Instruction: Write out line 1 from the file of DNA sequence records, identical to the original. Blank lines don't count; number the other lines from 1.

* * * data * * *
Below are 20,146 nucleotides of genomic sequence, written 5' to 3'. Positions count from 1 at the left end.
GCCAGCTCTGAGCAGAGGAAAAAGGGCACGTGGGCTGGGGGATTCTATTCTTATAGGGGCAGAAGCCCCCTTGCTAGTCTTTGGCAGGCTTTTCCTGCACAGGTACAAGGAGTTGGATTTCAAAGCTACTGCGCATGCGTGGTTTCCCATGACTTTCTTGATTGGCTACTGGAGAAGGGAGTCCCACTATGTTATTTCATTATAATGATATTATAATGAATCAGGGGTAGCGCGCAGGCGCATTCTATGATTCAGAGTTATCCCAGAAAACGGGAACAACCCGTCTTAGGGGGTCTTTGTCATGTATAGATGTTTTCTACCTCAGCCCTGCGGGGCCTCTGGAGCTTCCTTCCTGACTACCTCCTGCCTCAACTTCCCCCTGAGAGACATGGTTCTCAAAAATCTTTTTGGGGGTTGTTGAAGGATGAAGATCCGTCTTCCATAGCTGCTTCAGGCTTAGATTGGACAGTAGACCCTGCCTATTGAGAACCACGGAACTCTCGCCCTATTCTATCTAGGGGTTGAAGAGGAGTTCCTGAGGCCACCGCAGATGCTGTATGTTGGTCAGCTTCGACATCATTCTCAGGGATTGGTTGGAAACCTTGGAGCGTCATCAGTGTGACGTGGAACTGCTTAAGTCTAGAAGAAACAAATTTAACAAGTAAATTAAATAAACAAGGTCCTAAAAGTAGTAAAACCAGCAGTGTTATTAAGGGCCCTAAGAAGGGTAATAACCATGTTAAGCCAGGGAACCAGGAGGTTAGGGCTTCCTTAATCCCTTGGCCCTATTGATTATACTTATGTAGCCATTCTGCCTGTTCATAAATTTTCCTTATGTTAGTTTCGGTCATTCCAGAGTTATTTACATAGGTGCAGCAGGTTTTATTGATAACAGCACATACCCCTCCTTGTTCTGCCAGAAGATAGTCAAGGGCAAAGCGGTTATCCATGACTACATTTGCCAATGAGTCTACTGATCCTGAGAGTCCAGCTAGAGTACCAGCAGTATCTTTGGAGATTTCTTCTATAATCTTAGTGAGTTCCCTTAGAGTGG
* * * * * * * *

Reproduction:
Below are 20,146 nucleotides of genomic sequence, written 5' to 3'. Positions count from 1 at the left end.